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There are some vulnerability such POODLE, that allows the attacker to gain access to encrypted blocks of data and then gain exposure to plain text information using side channels. Another vulnerability is TLS 1.2 which allows the GOLDENDOODLE attack to breach outdated crypto methods.
Is TLS 1.2 still secure and reliable or should we leave it and migrate to 1.3?

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    $\begingroup$ Why do you wait for? TLS 1.3 has a huge cleanup. Why Static RSA and Diffie-Hellman cipher suites have been removed in TLS 1.3? by removing non-ephemeral key exchanges and limiting only 5 cipher suites to eliminate the archaic mode of operations that tons of problems. $\endgroup$
    – kelalaka
    Commented Jul 18, 2020 at 12:17
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    $\begingroup$ There are more like Why was AES CBC removed in TLS 1.3? and Why did TLS 1.3 prohibit PGP authentication?, so search for TLS 1.3 in this site :) $\endgroup$
    – kelalaka
    Commented Jul 18, 2020 at 12:27
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    $\begingroup$ @R1w: TLS 1.3 is 2 years old. Why don't you complain about it? Which of the multiple reasons mentioned in these answers is not sufficient to you to decide to use TLS 1.3? And why you find these reasons as not sufficient? To me you have asked it in the last comment just to ask :) $\endgroup$
    – mentallurg
    Commented Jul 18, 2020 at 13:24
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    $\begingroup$ TLS Early Data (0RTT) $\endgroup$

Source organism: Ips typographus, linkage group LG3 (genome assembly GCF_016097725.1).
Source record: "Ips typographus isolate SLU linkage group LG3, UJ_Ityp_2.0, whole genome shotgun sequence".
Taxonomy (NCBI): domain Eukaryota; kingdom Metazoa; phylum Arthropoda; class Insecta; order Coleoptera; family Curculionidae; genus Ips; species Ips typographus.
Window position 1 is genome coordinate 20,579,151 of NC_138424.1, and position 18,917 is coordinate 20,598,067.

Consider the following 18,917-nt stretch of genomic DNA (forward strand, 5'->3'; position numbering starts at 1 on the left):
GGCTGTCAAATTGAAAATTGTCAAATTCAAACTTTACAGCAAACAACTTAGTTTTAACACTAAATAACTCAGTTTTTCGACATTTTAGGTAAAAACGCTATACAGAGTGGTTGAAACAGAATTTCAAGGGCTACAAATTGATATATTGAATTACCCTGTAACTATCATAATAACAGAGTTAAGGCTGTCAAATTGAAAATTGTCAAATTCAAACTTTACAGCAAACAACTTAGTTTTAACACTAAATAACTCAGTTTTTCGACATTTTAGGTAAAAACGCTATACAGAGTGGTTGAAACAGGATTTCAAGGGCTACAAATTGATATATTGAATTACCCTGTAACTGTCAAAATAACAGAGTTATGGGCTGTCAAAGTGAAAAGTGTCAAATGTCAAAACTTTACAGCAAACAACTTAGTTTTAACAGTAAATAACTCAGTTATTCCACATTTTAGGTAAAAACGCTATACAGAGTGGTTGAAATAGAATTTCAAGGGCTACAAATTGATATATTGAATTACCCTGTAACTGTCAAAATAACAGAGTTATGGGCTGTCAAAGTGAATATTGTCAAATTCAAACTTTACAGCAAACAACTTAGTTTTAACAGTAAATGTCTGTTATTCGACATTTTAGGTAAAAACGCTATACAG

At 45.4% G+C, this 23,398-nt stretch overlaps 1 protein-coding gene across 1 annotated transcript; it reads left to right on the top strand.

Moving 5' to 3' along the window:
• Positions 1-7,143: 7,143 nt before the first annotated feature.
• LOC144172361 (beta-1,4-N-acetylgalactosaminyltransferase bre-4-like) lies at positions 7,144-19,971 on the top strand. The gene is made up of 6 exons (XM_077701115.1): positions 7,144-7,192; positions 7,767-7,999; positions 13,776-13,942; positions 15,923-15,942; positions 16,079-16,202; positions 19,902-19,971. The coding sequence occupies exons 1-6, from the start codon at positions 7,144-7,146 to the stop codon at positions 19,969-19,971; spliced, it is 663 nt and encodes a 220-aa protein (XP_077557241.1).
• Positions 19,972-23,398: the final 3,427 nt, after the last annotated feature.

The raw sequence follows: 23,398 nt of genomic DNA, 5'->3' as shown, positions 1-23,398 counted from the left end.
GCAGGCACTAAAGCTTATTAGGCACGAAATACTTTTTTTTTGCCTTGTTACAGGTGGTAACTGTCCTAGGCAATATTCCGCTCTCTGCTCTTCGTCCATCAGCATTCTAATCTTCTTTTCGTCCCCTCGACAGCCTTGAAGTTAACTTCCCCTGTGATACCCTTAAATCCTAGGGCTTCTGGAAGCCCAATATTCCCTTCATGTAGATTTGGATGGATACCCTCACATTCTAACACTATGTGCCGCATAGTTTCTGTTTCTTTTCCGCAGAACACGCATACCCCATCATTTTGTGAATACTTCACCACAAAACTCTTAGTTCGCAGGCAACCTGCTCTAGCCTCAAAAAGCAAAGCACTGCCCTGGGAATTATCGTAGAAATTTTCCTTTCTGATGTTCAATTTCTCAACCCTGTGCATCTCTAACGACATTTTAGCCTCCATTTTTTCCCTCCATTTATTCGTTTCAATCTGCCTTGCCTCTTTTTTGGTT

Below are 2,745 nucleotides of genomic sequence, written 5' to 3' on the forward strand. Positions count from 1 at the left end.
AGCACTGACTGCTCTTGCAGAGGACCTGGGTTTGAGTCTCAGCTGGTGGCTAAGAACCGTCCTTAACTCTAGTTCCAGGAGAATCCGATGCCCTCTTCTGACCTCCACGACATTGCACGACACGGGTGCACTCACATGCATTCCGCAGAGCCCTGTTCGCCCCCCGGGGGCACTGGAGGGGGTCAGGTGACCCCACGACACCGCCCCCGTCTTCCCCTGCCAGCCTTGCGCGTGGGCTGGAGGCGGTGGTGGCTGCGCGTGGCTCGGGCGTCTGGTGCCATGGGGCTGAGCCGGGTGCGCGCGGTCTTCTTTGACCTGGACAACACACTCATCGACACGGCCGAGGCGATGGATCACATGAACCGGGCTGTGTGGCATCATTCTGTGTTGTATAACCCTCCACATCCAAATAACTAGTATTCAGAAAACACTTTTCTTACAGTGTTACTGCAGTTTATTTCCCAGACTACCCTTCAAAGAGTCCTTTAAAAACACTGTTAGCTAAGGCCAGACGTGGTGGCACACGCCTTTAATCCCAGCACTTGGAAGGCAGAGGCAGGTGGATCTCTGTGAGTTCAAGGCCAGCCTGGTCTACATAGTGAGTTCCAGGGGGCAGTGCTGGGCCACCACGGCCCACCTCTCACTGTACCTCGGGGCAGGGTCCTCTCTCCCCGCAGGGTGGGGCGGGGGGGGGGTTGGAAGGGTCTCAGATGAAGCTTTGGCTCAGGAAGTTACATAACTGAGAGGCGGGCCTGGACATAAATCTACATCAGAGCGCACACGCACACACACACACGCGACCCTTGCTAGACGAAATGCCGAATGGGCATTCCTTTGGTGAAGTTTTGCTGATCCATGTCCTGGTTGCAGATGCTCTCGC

– kelalaka
    Commented Jul 18, 2020 at 13:34
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    $\begingroup$ @kelalaka: in some use cases, 0RTT is a nice optimization; in others, it's a nice foot cannon. I wouldn't advocate it unless you know it's safe in your scenario... $\endgroup$
    – poncho
    Commented Jul 18, 2020 at 14:44

2 Answers 2

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According to who? According to NCSC (the Dutch center for cyber security) for instance, TLS 1.2 is still considered "good", but it does go on to specify which cipher suites and specific configuration options are still considered "good".

This is kind of the problem with TLS 1.2: it has become a hodgepodge of different algorithms, key agreement schemes, certificate status, signature formats, bulk ciphers, hash algorithms and whatnot. So specifying that TLS 1.2 is good enough is basically hiding all the problems that are associated with it. TLS 1.2 is as good as the options that are chosen, and making sure that all the configuration / implementation pitfalls are avoided.

TLS 1.3 has been defined to strip most if not all of these problems away, and be build upon the best practices for popular encryption algorithms. It is both very similar to TLS 1.2 and different path from 1.2 in that sense. We've come a long way, and it is likely that TLS 1.3 will be more secure for longer than TLS 1.2 in a generic sense.